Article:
Hypothesis

We hypothesized that compared to breath-focused silence meditation, the experiment group (through active changes in physiology and emotions) would result in (a) a more pronounced increase in PA and (b) a similar decrease in NA and (c) more relaxation observed through key HRV parameters denoting the PNS components. The activity to increase coherence and invocation of positive emotion with guided imagery could be the elements driving the enhanced mood and increased relaxation for the experiment group.[23],[24]


   Materials and Methods Top


Subjects

The participants [all healthy women aged 20–60, details in [Table 1] and [Table 2] were recruited for the study via the announcement on social media. Signed consent was taken from all participants after they responded to the announcement, and ethics committee approval was not required due to the simple nature of the practice. Exclusion criteria included any chronic disease (e.g., diabetes and hypertension). Due to limited availability of the HRV devices, the number of samples for HRV data was less (n = 18) as compared to the PANAS survey (n = 24).
Table 1: Demographics for heart rate variability participants in both groups

Click here to view
Table 2: Demographics for Positive and Negative Affect Scale participants in both groups

Click here to view


Design

Participants were randomly assigned to either experiment group or control group while ensuring they avoided meal and coffee or tea at least 3 h before the practice. The study was conducted in a quiet, air-conditioned room while maintaining the temperature of 25°C at the same venue.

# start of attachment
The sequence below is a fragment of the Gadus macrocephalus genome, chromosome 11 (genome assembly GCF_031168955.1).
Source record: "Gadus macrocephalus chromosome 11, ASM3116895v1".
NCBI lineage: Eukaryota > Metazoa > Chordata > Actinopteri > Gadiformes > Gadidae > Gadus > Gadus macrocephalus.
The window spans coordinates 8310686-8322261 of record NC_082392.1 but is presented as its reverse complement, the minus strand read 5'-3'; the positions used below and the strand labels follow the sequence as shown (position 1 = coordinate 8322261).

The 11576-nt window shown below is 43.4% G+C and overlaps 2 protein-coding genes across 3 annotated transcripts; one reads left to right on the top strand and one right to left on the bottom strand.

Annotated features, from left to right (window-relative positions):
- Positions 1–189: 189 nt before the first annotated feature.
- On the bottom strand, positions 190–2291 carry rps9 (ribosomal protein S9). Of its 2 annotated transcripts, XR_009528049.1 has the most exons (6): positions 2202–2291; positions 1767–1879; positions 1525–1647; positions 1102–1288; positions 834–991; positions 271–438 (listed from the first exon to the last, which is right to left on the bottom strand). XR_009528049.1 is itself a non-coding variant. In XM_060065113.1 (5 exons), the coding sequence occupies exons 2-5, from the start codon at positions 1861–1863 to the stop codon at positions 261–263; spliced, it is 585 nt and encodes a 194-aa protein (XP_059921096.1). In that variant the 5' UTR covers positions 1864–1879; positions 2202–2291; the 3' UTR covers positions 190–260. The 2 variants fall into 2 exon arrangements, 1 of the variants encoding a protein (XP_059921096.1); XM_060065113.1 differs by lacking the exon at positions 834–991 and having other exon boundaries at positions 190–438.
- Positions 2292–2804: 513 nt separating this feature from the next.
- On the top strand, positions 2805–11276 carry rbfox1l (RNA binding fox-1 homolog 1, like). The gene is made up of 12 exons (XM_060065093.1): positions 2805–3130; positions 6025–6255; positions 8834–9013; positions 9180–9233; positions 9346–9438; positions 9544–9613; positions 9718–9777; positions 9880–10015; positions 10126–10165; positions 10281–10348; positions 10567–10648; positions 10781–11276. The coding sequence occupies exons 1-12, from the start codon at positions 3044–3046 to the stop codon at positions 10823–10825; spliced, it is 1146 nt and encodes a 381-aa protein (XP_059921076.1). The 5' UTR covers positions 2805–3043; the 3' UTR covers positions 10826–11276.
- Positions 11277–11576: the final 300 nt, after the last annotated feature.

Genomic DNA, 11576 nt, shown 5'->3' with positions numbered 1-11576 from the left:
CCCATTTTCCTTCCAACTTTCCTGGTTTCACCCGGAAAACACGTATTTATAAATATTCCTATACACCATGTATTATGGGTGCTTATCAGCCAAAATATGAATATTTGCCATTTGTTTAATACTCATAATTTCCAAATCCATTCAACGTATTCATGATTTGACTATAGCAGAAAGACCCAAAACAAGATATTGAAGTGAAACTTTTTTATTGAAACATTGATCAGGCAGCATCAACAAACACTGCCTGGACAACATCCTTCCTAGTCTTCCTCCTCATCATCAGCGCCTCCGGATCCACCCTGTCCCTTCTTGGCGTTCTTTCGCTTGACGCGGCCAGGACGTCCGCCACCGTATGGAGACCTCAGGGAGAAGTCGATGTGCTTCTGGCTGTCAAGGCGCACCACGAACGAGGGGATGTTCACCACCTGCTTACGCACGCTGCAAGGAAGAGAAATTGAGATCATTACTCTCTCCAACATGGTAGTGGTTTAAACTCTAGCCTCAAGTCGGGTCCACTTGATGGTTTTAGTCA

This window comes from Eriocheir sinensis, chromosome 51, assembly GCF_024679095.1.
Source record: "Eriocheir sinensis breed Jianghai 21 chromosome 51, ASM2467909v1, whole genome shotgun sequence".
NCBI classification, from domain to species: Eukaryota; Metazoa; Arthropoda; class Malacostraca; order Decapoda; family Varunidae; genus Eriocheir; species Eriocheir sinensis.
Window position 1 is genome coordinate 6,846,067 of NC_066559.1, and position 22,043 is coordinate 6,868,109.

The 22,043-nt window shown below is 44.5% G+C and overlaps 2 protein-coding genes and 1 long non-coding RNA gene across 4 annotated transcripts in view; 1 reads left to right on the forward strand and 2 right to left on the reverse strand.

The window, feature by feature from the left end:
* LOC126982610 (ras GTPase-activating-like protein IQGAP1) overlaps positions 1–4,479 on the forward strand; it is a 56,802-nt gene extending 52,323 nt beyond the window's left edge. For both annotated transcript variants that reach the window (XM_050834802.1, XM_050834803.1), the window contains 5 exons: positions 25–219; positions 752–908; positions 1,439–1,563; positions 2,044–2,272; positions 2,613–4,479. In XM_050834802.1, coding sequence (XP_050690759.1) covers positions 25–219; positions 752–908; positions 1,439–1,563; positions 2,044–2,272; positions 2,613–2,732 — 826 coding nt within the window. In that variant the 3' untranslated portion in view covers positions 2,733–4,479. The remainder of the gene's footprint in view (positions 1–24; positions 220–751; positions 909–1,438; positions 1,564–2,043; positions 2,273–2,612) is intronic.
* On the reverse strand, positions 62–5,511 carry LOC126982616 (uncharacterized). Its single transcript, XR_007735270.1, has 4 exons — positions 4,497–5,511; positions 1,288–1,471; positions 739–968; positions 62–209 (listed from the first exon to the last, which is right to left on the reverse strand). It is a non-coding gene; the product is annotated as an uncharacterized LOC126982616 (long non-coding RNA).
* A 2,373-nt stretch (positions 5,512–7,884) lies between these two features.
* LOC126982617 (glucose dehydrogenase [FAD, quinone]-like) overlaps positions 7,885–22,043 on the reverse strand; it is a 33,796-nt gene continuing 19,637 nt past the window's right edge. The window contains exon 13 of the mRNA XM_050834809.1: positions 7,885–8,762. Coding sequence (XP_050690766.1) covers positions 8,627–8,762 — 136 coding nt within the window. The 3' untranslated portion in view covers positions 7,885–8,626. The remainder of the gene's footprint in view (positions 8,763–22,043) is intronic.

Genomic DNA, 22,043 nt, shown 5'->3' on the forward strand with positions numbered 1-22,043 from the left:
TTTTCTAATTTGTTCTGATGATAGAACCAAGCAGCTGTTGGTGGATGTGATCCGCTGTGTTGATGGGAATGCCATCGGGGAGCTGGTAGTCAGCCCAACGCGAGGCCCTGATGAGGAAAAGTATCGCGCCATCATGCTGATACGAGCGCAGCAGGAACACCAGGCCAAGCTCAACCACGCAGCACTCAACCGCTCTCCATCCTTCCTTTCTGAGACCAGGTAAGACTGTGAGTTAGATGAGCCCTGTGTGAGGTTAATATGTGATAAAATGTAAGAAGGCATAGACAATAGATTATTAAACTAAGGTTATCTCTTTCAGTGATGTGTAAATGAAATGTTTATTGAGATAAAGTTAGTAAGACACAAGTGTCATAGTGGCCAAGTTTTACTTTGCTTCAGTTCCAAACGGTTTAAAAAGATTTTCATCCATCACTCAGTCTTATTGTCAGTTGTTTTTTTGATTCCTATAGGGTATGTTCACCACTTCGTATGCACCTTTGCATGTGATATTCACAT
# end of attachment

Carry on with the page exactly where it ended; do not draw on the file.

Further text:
Interventions

The methodology for the study is shown in [Figure 1]. Both the groups had similar measurement methodology, and each practice was 20 min long.
Figure 1: Methodology for the study

Click here to view


Breath-focused silence meditation

For silence meditation, the participants were instructed to sit with eyes closed throughout the 30-min. PANAS form was administered before and after the 30-min practice, while HRV data were measured throughout the practice. The instructions were given to focus only on the breath and allow the breath to be automatic (i.e., no regulation of the breath). If thoughts came up, the participants were instructed to bring the focus back to the breath.

Society for Energy and Emotions Protocol (the SEE Protocol)

For the experiment group, the detailed process was explained, and three authors (MS, VP, and MD) personally guided the participant and monitored the progress throughout the practice. PANAS form was administered, as shown in [Figure 1] before and after the practice, and HRV data were measured throughout the practice. The detailed steps of the SEE protocol are captured in [Table 3]. This active meditation or self-hypnosis process was designed to invoke several important physiological and emotional states which are likely to improve HRV and therefore enhance emotional regulation.[25] The coherence through humming (simple monotonous nasal sound at a comfortable breathing length) and slow coherent breathing increase the high-amplitude oscillations that have a causal impact on the emotional regulation. Evidence also demonstrated that self-hypnosis or auto-suggestions have a positive impact on emotional regulation even for individuals with low suggestibility.[26]
Table 3: Details of the SEE protocol

Click here to view